Suddenly, he’s sitting on the bottom of the river in fifteen feet of water, cradling his new anchor.

He paid a lot for it, didn’t want to let go…but he was running out of breath.

So, realizing his choice was either to drown or lose the anchor, he reluctantly let it go and swims to the surface.

And he lives to fish again.

Not one to waste a good story, the fisherman then shares his near-death experience with his colleagues the next day at work.

Everyone has a good laugh at his expense.

But then he shares something else that stops them dead in their tracks.

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The #1 Secret For Being A Successful HR Consultant, Coach, Speaker or Writer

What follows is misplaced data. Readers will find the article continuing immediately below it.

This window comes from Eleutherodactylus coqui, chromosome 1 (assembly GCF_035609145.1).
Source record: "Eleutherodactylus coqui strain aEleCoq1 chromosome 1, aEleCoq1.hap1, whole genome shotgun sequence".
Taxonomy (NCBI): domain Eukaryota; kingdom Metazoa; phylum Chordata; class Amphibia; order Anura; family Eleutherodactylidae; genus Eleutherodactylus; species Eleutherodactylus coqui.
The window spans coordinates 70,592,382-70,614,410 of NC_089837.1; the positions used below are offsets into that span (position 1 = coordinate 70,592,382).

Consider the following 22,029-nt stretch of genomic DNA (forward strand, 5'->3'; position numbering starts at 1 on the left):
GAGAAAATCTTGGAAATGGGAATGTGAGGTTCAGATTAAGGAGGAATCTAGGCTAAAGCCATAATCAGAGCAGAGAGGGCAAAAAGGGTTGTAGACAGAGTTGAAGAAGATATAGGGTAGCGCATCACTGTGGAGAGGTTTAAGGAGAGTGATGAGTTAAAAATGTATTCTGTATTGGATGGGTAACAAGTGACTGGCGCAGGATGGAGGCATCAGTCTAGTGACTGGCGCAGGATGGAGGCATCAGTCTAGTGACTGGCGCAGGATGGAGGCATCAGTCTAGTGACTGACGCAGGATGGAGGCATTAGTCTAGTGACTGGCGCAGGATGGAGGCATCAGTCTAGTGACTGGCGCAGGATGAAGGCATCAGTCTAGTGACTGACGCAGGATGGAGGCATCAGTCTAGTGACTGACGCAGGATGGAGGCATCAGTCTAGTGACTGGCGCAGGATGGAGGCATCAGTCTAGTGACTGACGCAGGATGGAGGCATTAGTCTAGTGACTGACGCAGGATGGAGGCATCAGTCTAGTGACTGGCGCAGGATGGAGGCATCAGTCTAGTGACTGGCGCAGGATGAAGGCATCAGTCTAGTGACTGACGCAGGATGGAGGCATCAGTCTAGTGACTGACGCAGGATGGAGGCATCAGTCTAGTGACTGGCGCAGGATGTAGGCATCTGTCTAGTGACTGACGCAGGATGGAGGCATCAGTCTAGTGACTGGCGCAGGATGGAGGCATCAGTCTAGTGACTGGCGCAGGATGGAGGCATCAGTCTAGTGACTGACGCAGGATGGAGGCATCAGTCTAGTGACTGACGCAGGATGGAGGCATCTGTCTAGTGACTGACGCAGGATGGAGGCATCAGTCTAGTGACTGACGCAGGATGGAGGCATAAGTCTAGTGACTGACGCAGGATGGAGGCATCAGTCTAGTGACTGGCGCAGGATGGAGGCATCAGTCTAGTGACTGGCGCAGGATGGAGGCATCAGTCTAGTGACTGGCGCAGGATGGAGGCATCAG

by Alan Collins

Everyone in HR at some point in their career thinks about becoming a speaker, writer, consultant or coach.

It’s an awesome and potentially lucrative way of capitalizing on your HR expertise — either part-time, full-time or in your spare time.

In fact for the last month, I’ve been posting 30 Great Side Hustles For HR Professionals — many of which include becoming a speaker, writer, consultant or coach.

If this idea has ever crossed your mind too, you’ll find this article especially valuable.

Why?  Because if you ever decide to speak, write or consult, there is ONE secret you must embrace.

I stumbled upon this unexpected revelation years ago when I first launched this Success in HR blog and started coaching others.

When I got going, what I quickly discovered one stumbling block…

It was very difficult for me to talk or
write about anything personal.